Two weeks later I got a big ass box that puked out the entire Blackhawk! catalog onto my hooch floor in the IZ. After putting every pouch I bought on my super cool SWAT vest I pretty much ended up looking like a Coyote Tan Stay Puft Marshmallow Man. My kit was also so poorly placed I could not even scratch my junk. I ended up fighting my kit on every mission for the next two weeks until I adjusted everything.
Like most people who have never been deployed to a war zone where they would have to wear full kit, I thought it would be all yelling “follow me lads” and burning villages when wearing all my ninja slick gear. I suppose I had fantasies of going from battle to battle pulling mag after mag while rescuing white women from the clutches of Ray Ban wearing dictators.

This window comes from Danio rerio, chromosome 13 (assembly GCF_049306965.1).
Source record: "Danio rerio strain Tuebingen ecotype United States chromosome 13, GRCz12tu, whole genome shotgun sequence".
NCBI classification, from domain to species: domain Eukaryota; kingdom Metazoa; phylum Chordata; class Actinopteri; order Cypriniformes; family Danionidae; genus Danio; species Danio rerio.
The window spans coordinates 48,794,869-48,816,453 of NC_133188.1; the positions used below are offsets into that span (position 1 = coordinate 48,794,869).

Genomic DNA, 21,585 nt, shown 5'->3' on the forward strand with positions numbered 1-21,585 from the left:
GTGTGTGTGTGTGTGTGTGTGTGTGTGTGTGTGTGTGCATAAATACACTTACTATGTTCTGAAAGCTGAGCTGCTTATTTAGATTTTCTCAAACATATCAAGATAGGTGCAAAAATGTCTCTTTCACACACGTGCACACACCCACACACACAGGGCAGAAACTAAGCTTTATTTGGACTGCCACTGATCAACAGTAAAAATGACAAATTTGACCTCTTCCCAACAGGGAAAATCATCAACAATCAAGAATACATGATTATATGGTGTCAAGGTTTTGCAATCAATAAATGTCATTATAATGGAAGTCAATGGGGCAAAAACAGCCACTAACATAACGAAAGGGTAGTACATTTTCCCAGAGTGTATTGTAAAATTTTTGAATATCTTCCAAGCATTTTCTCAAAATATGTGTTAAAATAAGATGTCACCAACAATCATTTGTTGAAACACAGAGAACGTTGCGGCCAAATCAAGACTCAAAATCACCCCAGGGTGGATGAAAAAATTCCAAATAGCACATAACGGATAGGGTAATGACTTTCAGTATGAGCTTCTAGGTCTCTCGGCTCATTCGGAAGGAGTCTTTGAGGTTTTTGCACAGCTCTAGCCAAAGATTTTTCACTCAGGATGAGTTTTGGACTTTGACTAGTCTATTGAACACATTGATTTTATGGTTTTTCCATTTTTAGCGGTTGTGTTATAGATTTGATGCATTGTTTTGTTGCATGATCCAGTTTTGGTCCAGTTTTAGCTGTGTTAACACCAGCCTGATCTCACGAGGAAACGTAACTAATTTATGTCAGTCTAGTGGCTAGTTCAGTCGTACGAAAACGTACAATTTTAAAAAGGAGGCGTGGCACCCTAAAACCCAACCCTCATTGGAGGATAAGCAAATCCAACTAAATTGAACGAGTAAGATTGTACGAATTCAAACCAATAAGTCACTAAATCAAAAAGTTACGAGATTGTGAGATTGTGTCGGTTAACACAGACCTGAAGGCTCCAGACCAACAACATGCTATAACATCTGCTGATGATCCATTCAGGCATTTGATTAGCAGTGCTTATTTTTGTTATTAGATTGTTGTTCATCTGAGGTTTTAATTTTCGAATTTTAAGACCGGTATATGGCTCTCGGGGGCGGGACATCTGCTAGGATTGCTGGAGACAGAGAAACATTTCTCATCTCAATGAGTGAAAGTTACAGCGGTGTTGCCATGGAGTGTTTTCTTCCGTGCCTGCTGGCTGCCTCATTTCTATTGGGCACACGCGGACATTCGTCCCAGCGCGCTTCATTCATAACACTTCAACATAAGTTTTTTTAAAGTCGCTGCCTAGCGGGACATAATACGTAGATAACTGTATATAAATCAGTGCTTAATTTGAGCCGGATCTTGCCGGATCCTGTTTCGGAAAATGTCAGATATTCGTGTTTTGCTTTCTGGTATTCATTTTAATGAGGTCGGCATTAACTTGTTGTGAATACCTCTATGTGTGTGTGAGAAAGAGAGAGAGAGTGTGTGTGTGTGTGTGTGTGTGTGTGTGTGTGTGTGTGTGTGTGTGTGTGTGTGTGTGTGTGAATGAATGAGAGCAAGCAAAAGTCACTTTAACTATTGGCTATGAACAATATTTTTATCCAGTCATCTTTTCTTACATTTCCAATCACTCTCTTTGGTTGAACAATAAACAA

Nope, not even close – Even if you were on a mobile team running the most dangerous roads in the world like I was, in reality 99% of the time you are wearing full kit you are doing glamorous stuff like; frying eggs in oil for breakfast next to a Land Cruiser, buying 83 gorditas at Taco Bell on base because half your guys don’t have an MNFI badge or sitting in a truck trying not to fall asleep.
So if you are setting up your first all-out full kit I have the following suggestions:
Welcome to the gym in Fuckanistan
A large part of the audience here at DVM consists of individuals that are in positions requiring physical and mental preparedness for the rigors of dangerous situations. Often times in any aspect of life, fitness is dismissed from the daily regiment. Whether it be an issue of time or lack of equipment, fitness will often get tabled for the Xbox.
You may be located at various ports of call that may not have the traditional gym environment to work on a max bench press or a new personal record of treadmill. I am hear to tell you that your fitness does not require that type of pursuit.